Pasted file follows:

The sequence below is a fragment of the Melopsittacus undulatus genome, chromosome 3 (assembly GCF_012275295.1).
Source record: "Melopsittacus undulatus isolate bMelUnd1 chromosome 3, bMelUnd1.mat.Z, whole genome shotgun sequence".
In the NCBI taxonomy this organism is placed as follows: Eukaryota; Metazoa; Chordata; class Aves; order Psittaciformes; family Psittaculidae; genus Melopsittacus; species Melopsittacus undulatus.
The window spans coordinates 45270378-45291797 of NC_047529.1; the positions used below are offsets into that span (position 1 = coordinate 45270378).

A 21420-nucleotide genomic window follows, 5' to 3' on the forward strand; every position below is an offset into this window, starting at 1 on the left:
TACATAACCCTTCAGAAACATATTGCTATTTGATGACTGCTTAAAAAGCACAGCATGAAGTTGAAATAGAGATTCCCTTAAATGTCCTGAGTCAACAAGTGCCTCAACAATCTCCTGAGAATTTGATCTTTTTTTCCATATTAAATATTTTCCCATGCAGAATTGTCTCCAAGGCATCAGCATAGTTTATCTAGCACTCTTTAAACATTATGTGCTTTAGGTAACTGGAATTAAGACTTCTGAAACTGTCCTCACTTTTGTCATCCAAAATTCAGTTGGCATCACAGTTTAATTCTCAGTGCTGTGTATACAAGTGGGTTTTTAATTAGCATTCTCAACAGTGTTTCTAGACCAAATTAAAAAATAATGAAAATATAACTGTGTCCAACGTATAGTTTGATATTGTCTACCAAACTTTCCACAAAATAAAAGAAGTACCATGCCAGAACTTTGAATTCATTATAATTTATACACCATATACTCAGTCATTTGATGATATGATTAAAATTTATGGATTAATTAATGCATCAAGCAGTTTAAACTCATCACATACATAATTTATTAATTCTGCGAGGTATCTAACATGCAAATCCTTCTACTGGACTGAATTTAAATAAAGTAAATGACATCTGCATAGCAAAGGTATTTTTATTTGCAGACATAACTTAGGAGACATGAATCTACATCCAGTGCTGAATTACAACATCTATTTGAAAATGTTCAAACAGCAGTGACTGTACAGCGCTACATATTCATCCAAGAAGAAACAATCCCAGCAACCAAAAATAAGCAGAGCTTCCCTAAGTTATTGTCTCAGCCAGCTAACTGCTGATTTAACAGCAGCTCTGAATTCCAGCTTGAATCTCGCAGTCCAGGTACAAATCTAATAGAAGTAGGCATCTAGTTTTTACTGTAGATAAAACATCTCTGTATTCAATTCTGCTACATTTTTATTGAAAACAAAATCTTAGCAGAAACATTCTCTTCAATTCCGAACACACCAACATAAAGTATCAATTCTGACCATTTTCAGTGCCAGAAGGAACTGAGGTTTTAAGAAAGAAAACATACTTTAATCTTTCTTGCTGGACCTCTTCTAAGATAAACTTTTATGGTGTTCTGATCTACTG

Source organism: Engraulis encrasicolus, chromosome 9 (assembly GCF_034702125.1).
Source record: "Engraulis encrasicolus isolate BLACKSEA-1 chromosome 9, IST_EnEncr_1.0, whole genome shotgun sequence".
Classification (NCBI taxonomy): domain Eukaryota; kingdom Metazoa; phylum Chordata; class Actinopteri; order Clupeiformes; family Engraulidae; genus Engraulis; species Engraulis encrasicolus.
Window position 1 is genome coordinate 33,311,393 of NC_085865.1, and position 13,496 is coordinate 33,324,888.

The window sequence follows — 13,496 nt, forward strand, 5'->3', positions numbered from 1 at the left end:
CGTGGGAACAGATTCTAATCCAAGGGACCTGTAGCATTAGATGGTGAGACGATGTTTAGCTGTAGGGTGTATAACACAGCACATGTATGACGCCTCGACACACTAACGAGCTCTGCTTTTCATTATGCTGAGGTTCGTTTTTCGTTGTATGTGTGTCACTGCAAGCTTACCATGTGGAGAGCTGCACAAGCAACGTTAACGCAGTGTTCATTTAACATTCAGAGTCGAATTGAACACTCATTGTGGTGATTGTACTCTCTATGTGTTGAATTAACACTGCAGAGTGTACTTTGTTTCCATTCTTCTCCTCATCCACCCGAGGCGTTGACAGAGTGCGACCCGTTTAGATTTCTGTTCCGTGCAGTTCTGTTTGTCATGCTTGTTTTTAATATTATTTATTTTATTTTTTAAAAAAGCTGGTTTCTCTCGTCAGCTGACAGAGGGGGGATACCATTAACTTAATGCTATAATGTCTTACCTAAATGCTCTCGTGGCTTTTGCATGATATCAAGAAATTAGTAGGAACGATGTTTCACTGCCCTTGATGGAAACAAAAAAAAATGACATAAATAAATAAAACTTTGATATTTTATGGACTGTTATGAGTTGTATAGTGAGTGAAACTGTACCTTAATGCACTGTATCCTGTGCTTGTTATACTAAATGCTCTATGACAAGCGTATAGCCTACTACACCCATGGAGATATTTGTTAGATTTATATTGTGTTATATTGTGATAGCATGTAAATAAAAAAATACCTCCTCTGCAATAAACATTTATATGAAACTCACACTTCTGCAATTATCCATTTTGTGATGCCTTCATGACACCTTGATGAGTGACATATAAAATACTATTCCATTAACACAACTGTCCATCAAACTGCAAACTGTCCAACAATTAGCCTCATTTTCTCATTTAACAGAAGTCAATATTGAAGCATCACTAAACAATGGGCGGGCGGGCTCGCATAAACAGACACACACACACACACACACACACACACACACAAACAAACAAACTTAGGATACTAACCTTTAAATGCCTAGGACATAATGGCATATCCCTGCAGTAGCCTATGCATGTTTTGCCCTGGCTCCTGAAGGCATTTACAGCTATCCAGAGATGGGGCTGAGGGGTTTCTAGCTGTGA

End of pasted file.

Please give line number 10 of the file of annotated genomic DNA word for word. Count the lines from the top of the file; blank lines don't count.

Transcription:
Window position 1 is genome coordinate 33,311,393 of NC_085865.1, and position 13,496 is coordinate 33,324,888.